An international team of scientists have begun drilling a 1.3km-deep hole into the Alpine Fault in New Zealand, in a pioneering project to better understand the earthquakes it produces.

The geological fault line runs the entire length of the South Island and earthquakes along it and the associated earth movements have formed the Southern Alps.

Around 100 scientists and engineers have started the created the hole, which would allow the installation of monitoring equipment, which can examine temperature, pressure and chemical conditions.

The goal is to analyse rock and fluid materials retrieved from the fault, which the team referred to as "the earthquake machine".

The project is being led by GNS Science, the University of Otago and Victoria University, and involves researchers from Australia, the United States, Britain, China, Germany and Canada. It is expected to take two months to complete.

After intersecting the fault at a depth of around one kilometre, the team will drill another 300m into the Australian tectonic plate. Other projects have drilled into fault lines after big earthquakes but this is the first study of its kind to bore into a fault before it ruptured.

"Similar projects overseas have shown that a huge amount of information can be extracted from samples retrieved from the heart of the fault zone," co-leader Rupert Sutherland, of GNA Science, told the New Zealand Herald.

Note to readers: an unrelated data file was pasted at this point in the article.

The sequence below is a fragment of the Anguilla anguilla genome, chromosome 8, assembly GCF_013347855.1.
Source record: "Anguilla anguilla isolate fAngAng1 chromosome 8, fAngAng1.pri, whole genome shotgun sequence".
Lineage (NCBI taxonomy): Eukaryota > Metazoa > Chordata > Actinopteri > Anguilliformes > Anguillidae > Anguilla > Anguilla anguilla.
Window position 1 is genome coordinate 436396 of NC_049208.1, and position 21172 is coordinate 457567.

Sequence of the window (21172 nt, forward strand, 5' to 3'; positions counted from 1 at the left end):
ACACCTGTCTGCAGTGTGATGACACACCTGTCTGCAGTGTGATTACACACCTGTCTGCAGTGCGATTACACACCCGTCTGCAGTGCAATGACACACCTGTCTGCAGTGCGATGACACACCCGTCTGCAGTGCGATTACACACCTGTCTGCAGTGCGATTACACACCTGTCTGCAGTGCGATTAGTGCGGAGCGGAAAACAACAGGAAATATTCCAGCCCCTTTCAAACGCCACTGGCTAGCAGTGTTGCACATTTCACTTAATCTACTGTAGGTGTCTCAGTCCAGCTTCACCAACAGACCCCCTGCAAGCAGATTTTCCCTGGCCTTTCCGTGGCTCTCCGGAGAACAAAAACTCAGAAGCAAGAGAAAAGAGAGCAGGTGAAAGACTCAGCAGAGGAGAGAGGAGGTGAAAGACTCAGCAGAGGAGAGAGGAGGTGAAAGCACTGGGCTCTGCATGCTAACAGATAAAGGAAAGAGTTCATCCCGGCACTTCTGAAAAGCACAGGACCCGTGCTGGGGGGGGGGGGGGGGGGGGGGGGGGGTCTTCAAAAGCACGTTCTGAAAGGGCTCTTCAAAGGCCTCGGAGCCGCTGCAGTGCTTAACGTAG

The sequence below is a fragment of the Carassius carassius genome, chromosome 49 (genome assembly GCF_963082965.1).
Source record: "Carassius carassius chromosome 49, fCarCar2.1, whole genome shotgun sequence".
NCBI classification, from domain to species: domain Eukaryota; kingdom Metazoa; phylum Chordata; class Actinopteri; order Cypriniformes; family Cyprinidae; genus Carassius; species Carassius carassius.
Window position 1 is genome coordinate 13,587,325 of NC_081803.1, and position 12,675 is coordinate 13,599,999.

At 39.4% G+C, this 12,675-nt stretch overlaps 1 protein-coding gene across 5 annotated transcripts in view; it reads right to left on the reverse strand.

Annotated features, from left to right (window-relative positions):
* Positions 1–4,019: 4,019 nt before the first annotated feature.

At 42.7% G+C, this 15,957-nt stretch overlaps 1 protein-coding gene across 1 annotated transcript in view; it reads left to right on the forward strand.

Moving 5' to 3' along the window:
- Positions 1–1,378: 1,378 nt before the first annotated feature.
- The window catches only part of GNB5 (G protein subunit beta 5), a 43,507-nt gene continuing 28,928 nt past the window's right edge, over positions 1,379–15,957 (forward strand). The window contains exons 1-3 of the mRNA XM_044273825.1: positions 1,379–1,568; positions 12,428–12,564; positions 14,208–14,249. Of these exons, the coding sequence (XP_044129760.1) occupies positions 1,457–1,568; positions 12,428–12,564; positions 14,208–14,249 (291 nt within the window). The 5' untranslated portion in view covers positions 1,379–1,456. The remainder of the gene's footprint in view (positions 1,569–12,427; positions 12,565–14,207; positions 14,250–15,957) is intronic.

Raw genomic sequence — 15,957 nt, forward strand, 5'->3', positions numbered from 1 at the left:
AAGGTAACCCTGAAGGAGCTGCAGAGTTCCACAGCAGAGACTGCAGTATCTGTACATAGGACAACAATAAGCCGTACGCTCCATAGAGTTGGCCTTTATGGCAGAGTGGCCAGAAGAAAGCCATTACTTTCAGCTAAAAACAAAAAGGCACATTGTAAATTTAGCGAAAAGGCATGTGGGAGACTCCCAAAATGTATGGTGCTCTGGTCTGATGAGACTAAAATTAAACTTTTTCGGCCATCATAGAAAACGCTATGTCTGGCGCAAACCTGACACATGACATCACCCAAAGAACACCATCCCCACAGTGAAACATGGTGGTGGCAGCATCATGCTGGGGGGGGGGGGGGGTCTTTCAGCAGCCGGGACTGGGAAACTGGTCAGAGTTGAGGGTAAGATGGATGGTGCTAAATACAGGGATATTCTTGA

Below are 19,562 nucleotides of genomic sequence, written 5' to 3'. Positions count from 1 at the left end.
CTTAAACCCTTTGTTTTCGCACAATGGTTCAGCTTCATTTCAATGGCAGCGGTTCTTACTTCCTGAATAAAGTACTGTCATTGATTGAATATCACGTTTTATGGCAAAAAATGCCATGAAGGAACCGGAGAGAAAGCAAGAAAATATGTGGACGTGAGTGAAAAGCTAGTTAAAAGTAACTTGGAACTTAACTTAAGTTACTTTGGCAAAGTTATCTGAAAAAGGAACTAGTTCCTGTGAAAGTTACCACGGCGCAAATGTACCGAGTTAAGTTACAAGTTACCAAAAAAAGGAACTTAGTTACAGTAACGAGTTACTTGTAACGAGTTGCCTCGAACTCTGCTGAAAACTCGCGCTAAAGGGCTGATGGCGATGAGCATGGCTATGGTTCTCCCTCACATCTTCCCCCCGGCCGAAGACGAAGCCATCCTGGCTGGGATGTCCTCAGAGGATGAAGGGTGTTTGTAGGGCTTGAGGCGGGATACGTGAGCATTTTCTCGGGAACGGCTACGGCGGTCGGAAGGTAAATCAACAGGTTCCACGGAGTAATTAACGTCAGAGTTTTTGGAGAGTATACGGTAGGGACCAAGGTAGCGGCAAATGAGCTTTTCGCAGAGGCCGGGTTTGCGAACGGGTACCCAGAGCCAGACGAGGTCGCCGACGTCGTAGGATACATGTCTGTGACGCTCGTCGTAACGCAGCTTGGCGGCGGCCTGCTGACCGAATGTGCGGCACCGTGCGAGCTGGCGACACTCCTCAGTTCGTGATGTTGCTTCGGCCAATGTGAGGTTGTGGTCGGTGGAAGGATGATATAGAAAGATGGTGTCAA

"For instance, we are fairly sure that presence of clay minerals and water pressure gradients are important factors affecting the fault's mechanical behaviour, and we plan to collect several types of data that will help us look at this in detail."

The Alpine Fault stretches across 650km of land, south of Fiordland and into the spine of the Southern Alps. It is one of the most active plate boundaries in the world.

A large earthquake has the potential to cause 10,000 casualties and kill at least 1,000, according to Sutherland.

Four major ruptures along the Alpine Fault have occurred over the last thousand years, measuring around magnitude eight on the Ritcher scale. The last earthquake occurred in 1717.

The fault has a 28% chance of rupturing in the next half century, a relatively high percentage by global standards.

Project co-leader John Townend, of Victoria University, said the project would lead to better knowledge of earthquakes globally.

"The Alpine Fault appears to save up all its energy for one big showdown every few hundred years," he said. "In between its big ruptures, it seems to stay locked and produce mostly minor earthquakes, but what controls this timing behaviour isn't clear."